Major Monuments of Paris

Major Monuments of Paris
Paris is the number one tourist destination in the world, and for good reason. There are enough historical monuments and activities in the City of Lights to keep an active traveler busy for more than a week. Below is a short list of must-see Paris monuments that no trip to Paris would be complete without. Paris is a relatively compact city, so getting from one attraction to another is quick and easy on the city's efficient metro system. But the best way to see Paris' top monuments for the outdoor enthusiast is to rent a "velib," a bike from the city's public bike system. This way you'll not also see the city, but maybe discover some hidden gem that isn't mentioned in your guide book.

The Eiffel Tower

The 324m tall Eiffel Tower is the symbol of Paris, built in 1889 by Gustave Eiffel for the Universal Exhibition. Originally, the Eiffel Tower was meant to be taken down after 20 years, but it was so popular with tourists and scientists, who used it to carry out experiments and meteorological and astronomical observation, that the city of Paris decided to keep it. Visitors can climb to the second floor, about one third of the way up, then take an elevator to the top for a magnificent panoramic view. The best pictures of the Eiffel Tower can be taken from the Trocadero viewing platform, just across the Seine. The Eiffel Tower is especially beautiful at night, when it's lit up. Every hour on the hour, the tower glitters magically for five minutes.

Notre Dame

Notre Dame is the most famous church in Paris, immortalized in Victor Hugo's "The Hunchback of Notre Dame." Construction began in 1163 and wasn't completed until 200 years later. Notre Dame was one of the first gothic cathedrals in Europe, and one of the first buildings to use flying buttresses. Renowned for its stained glass windows and the statues adorning the facade, Notre Dame is a one of the finest examples of Gothic architecture. Climb the 387 steps to the top for a fantastic view of Paris, and a close up of the gargoyles added in the mid 19th century by architect Viollet-le-Duc during a major restoration program to remedy the damage done to the cathedral during the French Revolution.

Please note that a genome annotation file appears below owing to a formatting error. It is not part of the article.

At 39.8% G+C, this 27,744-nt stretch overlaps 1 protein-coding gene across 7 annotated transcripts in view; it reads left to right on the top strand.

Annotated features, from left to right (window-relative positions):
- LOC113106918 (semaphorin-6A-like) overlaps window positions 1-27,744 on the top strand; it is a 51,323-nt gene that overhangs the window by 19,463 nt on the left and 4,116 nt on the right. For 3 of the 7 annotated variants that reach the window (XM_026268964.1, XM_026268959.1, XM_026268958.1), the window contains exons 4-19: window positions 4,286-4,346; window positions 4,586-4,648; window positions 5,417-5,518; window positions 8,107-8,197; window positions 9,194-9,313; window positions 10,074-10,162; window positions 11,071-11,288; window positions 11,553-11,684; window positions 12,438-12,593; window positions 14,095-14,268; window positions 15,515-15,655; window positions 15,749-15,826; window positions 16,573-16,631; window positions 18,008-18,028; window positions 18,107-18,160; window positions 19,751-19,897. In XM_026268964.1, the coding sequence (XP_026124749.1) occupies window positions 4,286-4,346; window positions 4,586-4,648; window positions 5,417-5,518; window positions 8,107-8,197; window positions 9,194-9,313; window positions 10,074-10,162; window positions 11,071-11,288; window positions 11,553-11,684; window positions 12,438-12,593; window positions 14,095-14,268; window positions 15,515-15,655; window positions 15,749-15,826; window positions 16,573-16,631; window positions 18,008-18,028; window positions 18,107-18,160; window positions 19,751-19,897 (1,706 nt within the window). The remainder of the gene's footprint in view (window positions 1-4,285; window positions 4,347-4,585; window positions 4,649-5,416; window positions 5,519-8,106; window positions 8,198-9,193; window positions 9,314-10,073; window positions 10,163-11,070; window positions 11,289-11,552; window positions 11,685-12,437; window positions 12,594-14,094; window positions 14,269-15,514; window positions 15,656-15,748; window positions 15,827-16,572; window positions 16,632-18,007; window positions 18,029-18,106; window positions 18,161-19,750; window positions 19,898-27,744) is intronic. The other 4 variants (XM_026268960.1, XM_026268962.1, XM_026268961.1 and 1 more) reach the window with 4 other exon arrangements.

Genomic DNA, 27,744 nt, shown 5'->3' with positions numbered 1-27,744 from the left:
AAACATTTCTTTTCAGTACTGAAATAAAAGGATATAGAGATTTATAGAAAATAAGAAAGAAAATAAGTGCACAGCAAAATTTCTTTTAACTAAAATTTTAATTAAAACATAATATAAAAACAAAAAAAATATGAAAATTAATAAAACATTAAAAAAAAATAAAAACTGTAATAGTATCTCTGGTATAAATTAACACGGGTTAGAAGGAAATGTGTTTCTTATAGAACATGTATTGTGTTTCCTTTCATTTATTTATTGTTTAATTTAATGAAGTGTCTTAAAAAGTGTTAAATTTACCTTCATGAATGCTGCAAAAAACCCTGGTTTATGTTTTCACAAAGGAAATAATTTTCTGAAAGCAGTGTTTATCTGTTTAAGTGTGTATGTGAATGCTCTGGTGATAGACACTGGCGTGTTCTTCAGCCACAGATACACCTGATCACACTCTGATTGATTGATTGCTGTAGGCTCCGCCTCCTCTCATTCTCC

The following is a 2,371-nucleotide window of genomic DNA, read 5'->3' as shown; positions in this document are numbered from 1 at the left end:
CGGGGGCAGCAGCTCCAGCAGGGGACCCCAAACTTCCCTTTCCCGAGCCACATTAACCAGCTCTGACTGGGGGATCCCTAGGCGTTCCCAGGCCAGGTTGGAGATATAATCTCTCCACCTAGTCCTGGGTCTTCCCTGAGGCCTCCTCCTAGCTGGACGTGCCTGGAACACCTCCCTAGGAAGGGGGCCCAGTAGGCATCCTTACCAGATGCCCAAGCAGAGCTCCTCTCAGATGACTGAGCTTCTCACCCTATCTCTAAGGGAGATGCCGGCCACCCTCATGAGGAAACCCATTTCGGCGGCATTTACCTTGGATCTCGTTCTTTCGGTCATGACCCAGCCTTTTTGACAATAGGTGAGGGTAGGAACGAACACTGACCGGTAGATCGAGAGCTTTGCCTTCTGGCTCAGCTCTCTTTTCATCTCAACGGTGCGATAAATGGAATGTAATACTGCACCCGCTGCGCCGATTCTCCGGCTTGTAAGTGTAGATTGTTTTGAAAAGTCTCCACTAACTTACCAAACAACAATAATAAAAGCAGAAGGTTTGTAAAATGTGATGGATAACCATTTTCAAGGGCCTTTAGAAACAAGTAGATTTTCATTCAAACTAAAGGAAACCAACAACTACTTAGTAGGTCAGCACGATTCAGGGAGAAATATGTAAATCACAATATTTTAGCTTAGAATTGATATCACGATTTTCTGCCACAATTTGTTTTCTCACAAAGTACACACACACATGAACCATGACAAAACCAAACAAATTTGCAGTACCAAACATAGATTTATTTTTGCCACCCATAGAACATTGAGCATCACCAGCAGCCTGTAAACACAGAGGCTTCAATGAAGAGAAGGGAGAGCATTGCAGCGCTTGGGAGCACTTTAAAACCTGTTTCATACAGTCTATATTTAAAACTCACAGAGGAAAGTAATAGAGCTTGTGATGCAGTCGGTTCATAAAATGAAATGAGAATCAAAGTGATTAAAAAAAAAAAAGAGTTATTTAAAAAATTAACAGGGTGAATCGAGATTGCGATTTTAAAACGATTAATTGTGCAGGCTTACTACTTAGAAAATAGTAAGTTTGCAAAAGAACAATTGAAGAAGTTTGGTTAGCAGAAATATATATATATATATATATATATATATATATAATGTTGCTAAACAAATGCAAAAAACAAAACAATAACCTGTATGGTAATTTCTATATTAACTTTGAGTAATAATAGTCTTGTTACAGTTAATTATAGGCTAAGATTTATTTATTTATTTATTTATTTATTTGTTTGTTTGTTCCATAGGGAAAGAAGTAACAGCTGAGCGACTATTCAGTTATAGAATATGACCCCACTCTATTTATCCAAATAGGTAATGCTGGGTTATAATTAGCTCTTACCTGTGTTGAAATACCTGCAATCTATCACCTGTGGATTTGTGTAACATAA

The Louvre

The Louvre, with 35,000 works of art displayed in over 60,000 square meters of exhibition space, is the most visited museum in the world. Masterpieces like the Venus de Milo and the Mona Lisa are housed in a former royal palace that began as a fortress at the end of the 12th century. The palace was turned into a museum in 1793 in the aftermath of the French Revolution. After your museum visit, stroll through the Tuileries, a classic 17th century French garden, to the Place de la Concorde.

Sacre Coeur and Montmartre

From some parts of the 9th arrondissement of Paris, the ghostly white Sacre Coeur church looks like it's floating over the city. In fact, Sacre Coeur, which was completed in 1919, stands atop Montmartre hill, the highest point in the city. The church is designed in a neo-byzantine style, featuring impressive mosaics inside, and was modeled in part after the Hagia Sophia in Istanbul. There is a great view from the viewing platform by the entrance, or visitors can also climb to the top of the dome for a panoramic view. After your visit, explore the village-like neighborhood of Montmartre, which was the home of famous artists like Renoir, Van Gogh, and Picasso in the second half of the 19th century and beginning of the 20th century.

Sainte Chapelle

The Sainte Chapelle, located on an island in the Seine a stone's throw from Notre Dame, is a must-see Paris landmark. Built in the mid 13th century by Louis IX to house holy relics, Sainte Chapelle features 15 breathtakingly beautiful stained glass windows, two thirds of which are originals. Like many religious buildings, the chapel suffered extensive damage during the French Revolution, so much of what you see is a 19th century restoration.

Article Written By Tatyana Reznichenko

Tatyana Reznichenko is a writer, translator and interpreter based in Paris who has been writing since 2000. Her articles have appeared in "The Medical Herald" and "Leg Show." Tatyana holds a Bachelor of Arts in psychology from Columbia University and has a master's degree in conference interpreting.

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